After spending the last few days in São Paulo, I return to Florianópolis with all my thoughts taken up by the subject that has monopolized conversations in the city: the demonstrations of the Free Pass Movement. I do not know exactly whether it was by choice or due to the necessities of life (perhaps a mix of the two) that I left São Paulo to live in the capital of Santa Catarina, but the truth is that despite more than 5½ years that have gone by, I have never broken the political and emotional ties that tie me to São Paulo, ties which are now stronger than ever because of the political situation the city is going through.
I hope the colder and more impersonal among you will forgive me, but I was never able to hide my emotions. The truth is that today I can no longer think without using my heart. Even the quotation up there must have sounded a bit "tacky". But I bet there are many more besides me who also feel the same emotion.
(A word on the side: it is worth recalling an e-mail sent by one of the members of the MPL-SP Drum Circle after that first round of fights, entitled "Possessed":
What was that?? Sparks were coming out of the instruments during the last performance in the centre!! Never played so well in all History!! The drummers gave a side show and the people hung out of their windows and stood sambaing to the sound of drums on fire!! Everything worked! It was beautiful... Congratulations to us!!"
After that, it is impossible to list everything that followed: the fight against the increase in 2006, when for the first time the demonstrators exceeded the hundreds and we gathered thousands of people in the demonstrations that we called, and many, many more activities. I remember how hard it was to speak about Zero Fares at that time - we were simply labelled as crazy by everyone and it took a huge job of training, preparation and discussion, seminars, lectures, and a myriad of activities until the proposal began to be understood and minimally accepted by different sectors of society, including within even the left.
In over eight years of the movement, be it in São Paulo or in Floripa, there were innumerable decisive moments which went to create what I am today, as well as all the great people and great friendships I made. There were many, many people who went passed through the movement, the discussions, the controversies, tensions, crises... I know that I dedicated, along with many other comrades, hours and hours of work, meetings and activities to the movement. There were many who spent a considerable part of their "best years" of their youth in this movement, losing their hair, acquiring grey hairs and gaining a few extra kilos. And it was not always easy: on the contrary, the "low" moments may have exceeded those where the MPL was on the rise. There were many doubts, and those moments of disbelief where we would ask ourselves: "Is it really worth it?".
All these collective efforts in order to widen not only the organization but also the ideological aspect of the struggle, of convincing the population about the correctness of this agenda, I now see being added to the spontaneity of the thousands that are coming out onto the streets today - in São Paulo but also across Brazil and in many cities throughout the world. And from the merger between organization and spontaneity, we are witnessing this moment, rich in mobilization, in the development of practical direct action, in horizontality and autonomy, principles which are dear to the movement. The organization of the MPL is adding itself to the courage and strength of thousands of people, from all walks of life, who with all the violence and brutality of the State have faced repression, trial and all the manipulation of the mass media, and are continuing to rock São Paulo and threaten to stir up the whole country in a difficult process of analysis and foresight.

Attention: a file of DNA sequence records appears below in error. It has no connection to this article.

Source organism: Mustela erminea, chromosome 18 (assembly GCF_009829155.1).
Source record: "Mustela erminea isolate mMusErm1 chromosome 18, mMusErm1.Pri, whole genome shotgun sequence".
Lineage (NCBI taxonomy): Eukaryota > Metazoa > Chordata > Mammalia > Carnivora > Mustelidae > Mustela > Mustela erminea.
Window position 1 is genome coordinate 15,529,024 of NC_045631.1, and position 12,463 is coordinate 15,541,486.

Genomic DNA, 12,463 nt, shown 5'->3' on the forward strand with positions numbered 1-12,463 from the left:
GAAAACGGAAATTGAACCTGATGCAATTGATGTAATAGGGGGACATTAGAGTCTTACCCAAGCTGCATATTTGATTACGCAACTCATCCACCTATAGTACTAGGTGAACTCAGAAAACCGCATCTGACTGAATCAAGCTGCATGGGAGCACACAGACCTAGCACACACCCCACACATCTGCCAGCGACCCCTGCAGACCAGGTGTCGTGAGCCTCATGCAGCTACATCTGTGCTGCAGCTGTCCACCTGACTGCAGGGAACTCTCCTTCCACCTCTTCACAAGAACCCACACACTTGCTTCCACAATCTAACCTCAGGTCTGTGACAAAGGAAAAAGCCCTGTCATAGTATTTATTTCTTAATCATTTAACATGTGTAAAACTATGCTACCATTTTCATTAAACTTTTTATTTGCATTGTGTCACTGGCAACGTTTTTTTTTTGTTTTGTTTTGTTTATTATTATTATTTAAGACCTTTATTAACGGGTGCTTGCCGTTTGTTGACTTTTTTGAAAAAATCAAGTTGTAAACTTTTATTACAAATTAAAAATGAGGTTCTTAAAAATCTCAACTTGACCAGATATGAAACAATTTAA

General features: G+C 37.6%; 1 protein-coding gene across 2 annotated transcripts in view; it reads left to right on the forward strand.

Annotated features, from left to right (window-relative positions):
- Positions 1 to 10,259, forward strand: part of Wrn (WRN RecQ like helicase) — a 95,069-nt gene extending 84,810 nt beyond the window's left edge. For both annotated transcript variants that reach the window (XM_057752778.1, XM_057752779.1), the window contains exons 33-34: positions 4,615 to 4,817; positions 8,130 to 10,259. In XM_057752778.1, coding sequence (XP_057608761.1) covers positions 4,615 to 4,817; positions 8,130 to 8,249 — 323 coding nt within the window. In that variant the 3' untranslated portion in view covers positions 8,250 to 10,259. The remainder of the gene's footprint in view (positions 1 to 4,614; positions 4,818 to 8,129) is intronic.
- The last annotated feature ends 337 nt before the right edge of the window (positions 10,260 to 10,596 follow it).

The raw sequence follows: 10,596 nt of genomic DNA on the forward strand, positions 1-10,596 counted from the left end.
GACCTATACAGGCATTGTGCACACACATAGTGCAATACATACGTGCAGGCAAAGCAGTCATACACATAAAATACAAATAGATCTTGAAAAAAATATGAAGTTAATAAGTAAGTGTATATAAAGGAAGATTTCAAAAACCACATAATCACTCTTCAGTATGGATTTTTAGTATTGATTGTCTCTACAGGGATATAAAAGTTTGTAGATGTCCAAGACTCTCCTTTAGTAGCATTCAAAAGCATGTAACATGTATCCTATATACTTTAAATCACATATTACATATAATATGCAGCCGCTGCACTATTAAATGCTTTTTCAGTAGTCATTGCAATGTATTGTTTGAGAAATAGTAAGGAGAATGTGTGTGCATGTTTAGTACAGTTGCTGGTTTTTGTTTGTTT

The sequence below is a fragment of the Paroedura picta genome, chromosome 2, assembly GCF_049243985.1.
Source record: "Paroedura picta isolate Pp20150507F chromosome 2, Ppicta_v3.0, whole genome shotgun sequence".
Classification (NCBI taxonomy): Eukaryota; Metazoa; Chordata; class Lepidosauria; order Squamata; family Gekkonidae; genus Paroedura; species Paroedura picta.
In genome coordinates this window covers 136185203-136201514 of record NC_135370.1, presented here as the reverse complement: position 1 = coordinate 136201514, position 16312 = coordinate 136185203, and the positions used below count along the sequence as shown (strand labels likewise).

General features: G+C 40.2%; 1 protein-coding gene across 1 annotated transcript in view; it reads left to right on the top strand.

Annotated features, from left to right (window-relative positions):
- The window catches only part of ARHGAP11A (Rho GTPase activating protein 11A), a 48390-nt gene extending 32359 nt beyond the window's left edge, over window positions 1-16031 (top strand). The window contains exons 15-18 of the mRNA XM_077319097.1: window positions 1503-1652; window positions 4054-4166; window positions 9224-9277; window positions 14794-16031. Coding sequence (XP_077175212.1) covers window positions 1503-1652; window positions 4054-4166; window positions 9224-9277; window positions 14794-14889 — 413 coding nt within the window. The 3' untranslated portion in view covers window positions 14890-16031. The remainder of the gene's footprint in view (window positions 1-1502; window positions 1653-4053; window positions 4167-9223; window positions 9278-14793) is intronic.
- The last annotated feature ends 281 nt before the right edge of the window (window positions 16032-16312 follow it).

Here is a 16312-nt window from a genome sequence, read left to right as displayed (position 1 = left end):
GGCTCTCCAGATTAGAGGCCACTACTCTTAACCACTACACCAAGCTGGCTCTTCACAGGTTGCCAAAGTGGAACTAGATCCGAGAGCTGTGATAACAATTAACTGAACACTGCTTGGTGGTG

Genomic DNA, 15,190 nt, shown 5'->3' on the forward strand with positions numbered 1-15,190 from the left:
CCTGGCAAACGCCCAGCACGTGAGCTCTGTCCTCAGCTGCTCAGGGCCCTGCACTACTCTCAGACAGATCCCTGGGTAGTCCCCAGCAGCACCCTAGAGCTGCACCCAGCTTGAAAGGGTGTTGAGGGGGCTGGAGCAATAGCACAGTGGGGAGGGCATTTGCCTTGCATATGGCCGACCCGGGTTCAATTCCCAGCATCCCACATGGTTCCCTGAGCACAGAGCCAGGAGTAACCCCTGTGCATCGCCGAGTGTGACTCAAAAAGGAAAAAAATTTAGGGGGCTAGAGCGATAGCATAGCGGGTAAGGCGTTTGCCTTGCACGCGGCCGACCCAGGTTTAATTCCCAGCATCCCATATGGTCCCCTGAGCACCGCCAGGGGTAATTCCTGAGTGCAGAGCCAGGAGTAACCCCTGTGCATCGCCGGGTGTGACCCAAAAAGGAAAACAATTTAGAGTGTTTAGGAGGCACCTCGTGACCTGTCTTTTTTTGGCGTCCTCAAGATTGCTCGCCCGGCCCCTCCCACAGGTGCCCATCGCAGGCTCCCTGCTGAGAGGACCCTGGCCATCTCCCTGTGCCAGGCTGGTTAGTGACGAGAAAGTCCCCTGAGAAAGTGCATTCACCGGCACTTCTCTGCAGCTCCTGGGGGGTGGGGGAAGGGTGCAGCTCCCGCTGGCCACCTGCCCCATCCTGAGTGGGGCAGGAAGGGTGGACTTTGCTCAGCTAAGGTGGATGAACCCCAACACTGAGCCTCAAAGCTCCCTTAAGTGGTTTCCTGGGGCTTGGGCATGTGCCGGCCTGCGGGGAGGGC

"If you remained isolated, if each one of you were obliged to act on their own, you would be powerless without a doubt; but getting together and organising your forces - no matter how weak they are at first - only for joint action, guided by common ideas and attitudes, and by working together for a common goal, you will become invincible."
Thus we come to the present, the culmination of all our history, without doubt surprising all expectations. We have arrived at the centre stage of national politics, gaining unprecedented prominence and recognition.
I do not know what will become of it all - beyond being sure that the repeal of the increase will come about in São Paulo. One way or another I know that I, and many others besides me, today hold enormous pride in having contributed in some way to writing this story. With great conviction, even in the worst moments of doubt and distress, we carried the knowledge that we would never regret it all. A certainty based on a bet, because when we fight nothing is ever guaranteed.
The only thing I keep thinking now is: it was worth it. We are writing History, friends, friends, comrades, comrades in struggle and class.
What will happen from now on cannot be predicted. But I have learned that everything we do today, however small it may seem, can have repercussions tomorrow. In the words on voluntarism of Errico Malatesta:
"We believe ... that the revolution is an act of will - the will of individuals and of the masses; that it needs for its success certain objective conditions, but that does not happen of necessity, inevitably, through the single action of economic and political forces."